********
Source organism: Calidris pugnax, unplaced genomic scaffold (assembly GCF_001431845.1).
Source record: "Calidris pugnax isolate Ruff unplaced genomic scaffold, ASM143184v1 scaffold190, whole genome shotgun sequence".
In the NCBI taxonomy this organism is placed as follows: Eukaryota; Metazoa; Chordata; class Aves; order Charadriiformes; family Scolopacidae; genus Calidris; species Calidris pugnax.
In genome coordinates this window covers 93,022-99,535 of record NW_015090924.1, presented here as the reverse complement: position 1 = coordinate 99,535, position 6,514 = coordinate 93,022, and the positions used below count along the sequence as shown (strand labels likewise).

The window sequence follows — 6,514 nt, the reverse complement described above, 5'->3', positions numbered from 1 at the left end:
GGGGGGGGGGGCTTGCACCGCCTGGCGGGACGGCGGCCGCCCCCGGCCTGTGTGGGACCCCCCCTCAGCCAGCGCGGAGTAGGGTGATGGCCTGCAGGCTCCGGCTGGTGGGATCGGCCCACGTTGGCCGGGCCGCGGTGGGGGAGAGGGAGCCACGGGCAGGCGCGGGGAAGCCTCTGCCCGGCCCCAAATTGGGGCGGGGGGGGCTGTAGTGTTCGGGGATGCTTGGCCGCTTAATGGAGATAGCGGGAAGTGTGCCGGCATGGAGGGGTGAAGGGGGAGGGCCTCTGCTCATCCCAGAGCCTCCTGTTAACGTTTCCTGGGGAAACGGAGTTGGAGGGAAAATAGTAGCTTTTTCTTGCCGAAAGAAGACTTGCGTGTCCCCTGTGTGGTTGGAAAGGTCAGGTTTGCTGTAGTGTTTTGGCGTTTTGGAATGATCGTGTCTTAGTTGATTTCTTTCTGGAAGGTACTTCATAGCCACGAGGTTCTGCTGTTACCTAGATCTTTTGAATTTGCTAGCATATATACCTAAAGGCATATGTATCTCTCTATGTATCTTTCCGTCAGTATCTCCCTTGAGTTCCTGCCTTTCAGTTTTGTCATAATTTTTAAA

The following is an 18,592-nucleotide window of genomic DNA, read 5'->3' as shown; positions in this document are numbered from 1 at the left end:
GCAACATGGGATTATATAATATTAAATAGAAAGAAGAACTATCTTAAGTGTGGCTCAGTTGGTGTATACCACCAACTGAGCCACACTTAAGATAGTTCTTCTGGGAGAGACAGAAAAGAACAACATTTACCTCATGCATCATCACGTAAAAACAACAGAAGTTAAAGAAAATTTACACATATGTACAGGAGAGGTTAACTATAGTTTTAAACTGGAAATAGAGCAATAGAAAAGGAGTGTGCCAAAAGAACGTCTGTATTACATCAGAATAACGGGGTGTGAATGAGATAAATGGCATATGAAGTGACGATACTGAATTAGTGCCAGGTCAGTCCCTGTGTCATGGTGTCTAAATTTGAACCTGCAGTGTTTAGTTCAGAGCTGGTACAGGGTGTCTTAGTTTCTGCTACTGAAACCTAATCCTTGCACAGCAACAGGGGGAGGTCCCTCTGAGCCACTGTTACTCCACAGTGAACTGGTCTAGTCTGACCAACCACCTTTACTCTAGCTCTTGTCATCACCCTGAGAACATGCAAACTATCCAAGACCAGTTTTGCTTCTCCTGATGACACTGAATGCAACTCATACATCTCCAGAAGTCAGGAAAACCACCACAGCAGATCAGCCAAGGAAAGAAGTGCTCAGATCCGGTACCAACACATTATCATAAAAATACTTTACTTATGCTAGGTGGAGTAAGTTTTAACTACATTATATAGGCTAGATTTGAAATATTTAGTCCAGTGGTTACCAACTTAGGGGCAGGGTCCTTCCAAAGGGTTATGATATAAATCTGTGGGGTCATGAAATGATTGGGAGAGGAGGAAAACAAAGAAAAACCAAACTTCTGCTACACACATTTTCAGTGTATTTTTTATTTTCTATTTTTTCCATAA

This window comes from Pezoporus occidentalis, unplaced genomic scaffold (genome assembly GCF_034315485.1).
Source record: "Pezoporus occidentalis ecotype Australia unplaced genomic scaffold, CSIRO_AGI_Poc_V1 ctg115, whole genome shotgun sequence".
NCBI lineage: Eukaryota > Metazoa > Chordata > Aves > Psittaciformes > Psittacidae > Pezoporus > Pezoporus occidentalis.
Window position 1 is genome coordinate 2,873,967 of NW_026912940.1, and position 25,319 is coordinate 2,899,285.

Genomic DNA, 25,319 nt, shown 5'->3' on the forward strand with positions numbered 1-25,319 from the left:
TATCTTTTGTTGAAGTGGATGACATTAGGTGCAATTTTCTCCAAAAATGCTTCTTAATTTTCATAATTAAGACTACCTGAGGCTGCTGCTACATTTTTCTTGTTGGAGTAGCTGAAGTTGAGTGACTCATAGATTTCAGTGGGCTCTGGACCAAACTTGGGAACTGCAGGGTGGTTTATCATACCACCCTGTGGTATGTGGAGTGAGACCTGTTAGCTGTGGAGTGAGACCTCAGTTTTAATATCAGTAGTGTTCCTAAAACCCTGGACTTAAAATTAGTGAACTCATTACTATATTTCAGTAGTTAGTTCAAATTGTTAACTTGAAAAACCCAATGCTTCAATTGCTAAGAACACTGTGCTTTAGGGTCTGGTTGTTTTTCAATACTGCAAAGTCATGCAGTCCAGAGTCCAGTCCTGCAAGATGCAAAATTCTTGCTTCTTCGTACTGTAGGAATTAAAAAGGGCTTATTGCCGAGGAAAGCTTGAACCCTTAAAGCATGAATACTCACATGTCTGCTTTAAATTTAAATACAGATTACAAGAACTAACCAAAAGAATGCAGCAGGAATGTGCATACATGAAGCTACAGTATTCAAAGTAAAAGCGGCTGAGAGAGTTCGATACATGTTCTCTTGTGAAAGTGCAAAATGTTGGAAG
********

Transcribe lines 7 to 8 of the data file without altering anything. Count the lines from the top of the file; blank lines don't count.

The following is an 18,592-nucleotide window of genomic DNA, read 5'->3' as shown; positions in this document are numbered from 1 at the left end:
GCAACATGGGATTATATAATATTAAATAGAAAGAAGAACTATCTTAAGTGTGGCTCAGTTGGTGTATACCACCAACTGAGCCACACTTAAGATAGTTCTTCTGGGAGAGACAGAAAAGAACAACATTTACCTCATGCATCATCACGTAAAAACAACAGAAGTTAAAGAAAATTTACACATATGTACAGGAGAGGTTAACTATAGTTTTAAACTGGAAATAGAGCAATAGAAAAGGAGTGTGCCAAAAGAACGTCTGTATTACATCAGAATAACGGGGTGTGAATGAGATAAATGGCATATGAAGTGACGATACTGAATTAGTGCCAGGTCAGTCCCTGTGTCATGGTGTCTAAATTTGAACCTGCAGTGTTTAGTTCAGAGCTGGTACAGGGTGTCTTAGTTTCTGCTACTGAAACCTAATCCTTGCACAGCAACAGGGGGAGGTCCCTCTGAGCCACTGTTACTCCACAGTGAACTGGTCTAGTCTGACCAACCACCTTTACTCTAGCTCTTGTCATCACCCTGAGAACATGCAAACTATCCAAGACCAGTTTTGCTTCTCCTGATGACACTGAATGCAACTCATACATCTCCAGAAGTCAGGAAAACCACCACAGCAGATCAGCCAAGGAAAGAAGTGCTCAGATCCGGTACCAACACATTATCATAAAAATACTTTACTTATGCTAGGTGGAGTAAGTTTTAACTACATTATATAGGCTAGATTTGAAATATTTAGTCCAGTGGTTACCAACTTAGGGGCAGGGTCCTTCCAAAGGGTTATGATATAAATCTGTGGGGTCATGAAATGATTGGGAGAGGAGGAAAACAAAGAAAAACCAAACTTCTGCTACACACATTTTCAGTGTATTTTTTATTTTCTATTTTTTCCATAA